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danGigantic

[FIXED] Cruising at wrong altitude.

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Hello all,

Some thing new for me, I'm currently cruising at an altitude the aircraft is saying is FL370 (STD (1013Hpa)). The actual aircraft altitude is FL320! I do not know how the aircraft can be so far out :S

 

Please find an image below with the actual alt show in red at the top left. vmqi5e.jpg

 

 


Fixed! No problems with the aircraft. It was the weather Engine (Opus)

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If you care to elaborate on this, what made you believe the NGX was 32000 feet? And how does Opus fit into this situation?

 

if  you would  have  noticed  on his  screen top it  says  32000   feet  where as on the ngx  it  says 37000  must have  been opus  since  he  says  its fixed

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Your eyes are better than mine. I still don't see even after you told me where the 32000 feet is located.

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Your eyes are better than mine. I still don't see even after you told me where the 32000 feet is located.

On the very top of his pic in red 32063 to be precise,  sorry my mistake it wasn't 32000 :Tounge:

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The only time those two numbers will agree is when there are standard atmospheric barometric conditions. Sound like a misunderstanding of pressure altitude.

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Old topic, but for the difference of almost 5000 ft, the pressure argument probably isn't the most accurate one. That's almost 5" of pressure difference between standard and actual pressure at that altitude. That's very unlikely (impossible?) in the actual atmosphere at that altitude.

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That's almost 5" of pressure difference between standard and actual pressure at that altitude.

 

Below 10,000 ft yes, but density lapse rate is very non-linear as you go higher.  For example, half the atmosphere by weight lies below 14,000.

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That's a good point, but instinctively, 5000' difference still strikes me as significant. In any case, all this is a purely academic musing, as the original problem was fixed :-)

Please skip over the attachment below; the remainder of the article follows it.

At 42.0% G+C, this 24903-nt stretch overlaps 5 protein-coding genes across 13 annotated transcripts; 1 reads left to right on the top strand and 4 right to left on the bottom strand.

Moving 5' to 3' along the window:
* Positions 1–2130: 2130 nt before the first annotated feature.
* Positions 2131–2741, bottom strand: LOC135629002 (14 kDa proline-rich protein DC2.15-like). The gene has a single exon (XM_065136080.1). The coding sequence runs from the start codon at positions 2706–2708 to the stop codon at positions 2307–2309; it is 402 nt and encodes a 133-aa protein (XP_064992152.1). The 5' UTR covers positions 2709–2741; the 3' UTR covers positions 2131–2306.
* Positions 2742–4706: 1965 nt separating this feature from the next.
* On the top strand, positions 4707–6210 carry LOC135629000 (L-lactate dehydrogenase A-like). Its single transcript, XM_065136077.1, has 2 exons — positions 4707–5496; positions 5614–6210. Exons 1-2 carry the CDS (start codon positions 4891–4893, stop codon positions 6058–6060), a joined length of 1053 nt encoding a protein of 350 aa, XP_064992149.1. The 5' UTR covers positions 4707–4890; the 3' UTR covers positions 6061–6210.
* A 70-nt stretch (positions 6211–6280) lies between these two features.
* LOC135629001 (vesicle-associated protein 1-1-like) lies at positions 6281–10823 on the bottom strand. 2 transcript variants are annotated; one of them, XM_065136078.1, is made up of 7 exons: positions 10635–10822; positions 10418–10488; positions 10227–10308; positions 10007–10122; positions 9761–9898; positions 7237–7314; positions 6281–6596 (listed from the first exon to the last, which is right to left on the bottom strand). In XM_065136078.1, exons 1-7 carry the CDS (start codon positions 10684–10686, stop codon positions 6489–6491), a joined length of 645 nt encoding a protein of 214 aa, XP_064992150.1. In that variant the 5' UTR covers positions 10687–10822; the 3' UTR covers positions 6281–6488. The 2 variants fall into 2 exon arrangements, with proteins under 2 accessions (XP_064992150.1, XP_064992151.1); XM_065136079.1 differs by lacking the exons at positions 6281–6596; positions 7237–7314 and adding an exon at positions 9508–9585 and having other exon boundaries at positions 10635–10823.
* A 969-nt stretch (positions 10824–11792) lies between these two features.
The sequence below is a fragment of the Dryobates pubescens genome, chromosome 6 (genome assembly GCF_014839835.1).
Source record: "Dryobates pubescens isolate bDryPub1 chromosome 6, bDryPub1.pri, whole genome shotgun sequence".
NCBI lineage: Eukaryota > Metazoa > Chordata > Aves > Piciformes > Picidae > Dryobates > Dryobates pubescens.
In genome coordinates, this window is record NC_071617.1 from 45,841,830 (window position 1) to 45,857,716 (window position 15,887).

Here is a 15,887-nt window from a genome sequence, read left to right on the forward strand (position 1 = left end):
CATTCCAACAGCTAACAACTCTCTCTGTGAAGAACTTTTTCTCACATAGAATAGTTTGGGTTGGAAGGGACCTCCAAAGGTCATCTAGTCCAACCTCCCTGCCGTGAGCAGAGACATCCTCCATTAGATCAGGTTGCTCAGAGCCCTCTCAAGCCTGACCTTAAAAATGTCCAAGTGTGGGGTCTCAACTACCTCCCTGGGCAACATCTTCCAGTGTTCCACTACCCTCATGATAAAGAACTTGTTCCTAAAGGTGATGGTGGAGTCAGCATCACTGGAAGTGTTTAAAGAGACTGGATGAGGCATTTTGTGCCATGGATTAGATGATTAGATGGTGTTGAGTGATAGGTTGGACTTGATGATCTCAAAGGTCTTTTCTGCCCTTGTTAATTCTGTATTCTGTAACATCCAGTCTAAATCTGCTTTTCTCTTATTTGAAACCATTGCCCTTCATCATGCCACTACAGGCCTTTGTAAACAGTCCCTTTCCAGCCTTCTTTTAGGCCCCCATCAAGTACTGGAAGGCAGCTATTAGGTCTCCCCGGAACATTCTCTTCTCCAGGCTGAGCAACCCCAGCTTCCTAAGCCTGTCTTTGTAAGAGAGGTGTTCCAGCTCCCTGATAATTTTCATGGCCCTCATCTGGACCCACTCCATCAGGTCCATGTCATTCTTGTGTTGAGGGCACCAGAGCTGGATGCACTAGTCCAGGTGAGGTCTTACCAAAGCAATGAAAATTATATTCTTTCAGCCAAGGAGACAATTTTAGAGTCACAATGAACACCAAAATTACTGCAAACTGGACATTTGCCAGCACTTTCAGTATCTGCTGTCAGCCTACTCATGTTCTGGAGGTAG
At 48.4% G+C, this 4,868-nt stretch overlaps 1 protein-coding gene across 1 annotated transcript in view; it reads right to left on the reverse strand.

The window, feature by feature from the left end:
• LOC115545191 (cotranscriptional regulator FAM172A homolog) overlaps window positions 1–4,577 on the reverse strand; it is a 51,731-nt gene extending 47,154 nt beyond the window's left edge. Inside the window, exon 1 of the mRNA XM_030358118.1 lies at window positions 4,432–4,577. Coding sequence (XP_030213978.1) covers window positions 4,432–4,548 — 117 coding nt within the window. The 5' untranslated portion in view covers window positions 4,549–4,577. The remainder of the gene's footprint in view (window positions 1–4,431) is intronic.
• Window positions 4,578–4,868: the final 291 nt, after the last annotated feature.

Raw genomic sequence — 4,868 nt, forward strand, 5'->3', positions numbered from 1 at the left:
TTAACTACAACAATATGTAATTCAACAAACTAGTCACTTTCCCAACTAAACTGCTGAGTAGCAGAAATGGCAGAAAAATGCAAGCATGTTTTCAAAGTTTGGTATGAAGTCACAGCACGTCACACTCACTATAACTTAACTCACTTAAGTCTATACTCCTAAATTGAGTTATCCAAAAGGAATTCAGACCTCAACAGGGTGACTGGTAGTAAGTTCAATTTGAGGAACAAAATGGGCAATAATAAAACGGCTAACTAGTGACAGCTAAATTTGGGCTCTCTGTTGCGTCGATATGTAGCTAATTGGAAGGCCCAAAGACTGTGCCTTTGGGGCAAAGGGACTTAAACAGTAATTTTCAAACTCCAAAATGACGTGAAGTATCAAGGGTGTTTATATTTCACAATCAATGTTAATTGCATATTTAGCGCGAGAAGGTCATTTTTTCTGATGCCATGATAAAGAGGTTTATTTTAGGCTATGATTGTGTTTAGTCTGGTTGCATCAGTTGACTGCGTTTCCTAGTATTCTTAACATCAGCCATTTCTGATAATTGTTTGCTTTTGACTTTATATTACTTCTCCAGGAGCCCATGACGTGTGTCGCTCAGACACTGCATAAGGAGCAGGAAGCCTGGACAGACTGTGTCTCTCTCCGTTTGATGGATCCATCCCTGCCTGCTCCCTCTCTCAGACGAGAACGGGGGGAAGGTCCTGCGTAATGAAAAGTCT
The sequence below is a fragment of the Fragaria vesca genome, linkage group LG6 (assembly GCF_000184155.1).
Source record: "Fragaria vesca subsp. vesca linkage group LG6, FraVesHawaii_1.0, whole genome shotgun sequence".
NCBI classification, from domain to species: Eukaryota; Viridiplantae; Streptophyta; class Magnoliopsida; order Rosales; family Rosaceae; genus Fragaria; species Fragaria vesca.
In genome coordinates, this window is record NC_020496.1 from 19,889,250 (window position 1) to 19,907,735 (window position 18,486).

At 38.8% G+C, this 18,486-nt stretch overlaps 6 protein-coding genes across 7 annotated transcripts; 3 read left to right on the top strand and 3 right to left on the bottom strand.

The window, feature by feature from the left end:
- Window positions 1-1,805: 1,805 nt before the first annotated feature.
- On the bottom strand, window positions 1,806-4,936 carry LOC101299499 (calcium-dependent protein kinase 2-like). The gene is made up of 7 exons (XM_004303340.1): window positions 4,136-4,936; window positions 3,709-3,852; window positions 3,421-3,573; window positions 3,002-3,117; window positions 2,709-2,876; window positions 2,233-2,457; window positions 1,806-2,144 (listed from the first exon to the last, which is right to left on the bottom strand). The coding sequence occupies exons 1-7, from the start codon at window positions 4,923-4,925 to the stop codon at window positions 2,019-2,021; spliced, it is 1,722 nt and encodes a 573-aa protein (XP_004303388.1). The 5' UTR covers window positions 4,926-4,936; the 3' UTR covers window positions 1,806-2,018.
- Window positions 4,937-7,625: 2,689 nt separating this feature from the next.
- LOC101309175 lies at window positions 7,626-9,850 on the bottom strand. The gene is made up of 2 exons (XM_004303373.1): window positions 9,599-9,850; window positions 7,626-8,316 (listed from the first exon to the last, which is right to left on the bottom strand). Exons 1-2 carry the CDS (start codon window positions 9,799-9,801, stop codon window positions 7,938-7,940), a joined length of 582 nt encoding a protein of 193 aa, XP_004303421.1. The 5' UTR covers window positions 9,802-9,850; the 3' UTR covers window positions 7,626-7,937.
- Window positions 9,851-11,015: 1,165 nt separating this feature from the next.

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Yeah, academic but it is a slow Saturday and this is the closest I can get to hanger talk:  I found a std atmosphere calculator and found pressures at 30000 and 35000 ft vary by 62 mb., less than 2-inHg.  So it's a very measurable difference but not unrealistic, especially on a warm day.

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Slow Saturday, indeed! Yeah, that is plausible, and as you said non-linear. Still, that's very close to the expected 1" for 1000ft. However, 32k-35k difference of almost 5" is dramatic.

 

The temperature at that altitude is not a factor, as you are likely already in the stratosphere where there is no temperature lapse rate as on the lower altitudes.

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Still, that's very close to the expected 1" for 1000ft. However, 32k-35k difference of almost 5" is dramatic.

 

You missed my point, sorry, the change over 5000 ft up there is less than 2-in not 5.  The temperatures up there have been about 10C above standard all summer here in the US... the top of the troposphere is a little higher when you reach about -60C so we're not quite in the stratosphere yet.  Interesting stuff this atmosphere.

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Yeah sorry, I misspoke, I wrote stratosphere, but meant troposphere. Now, my 5" comment comes back from OP: 32000 vs. 37000, which is 5000ft, or close to 5" pressure difference.

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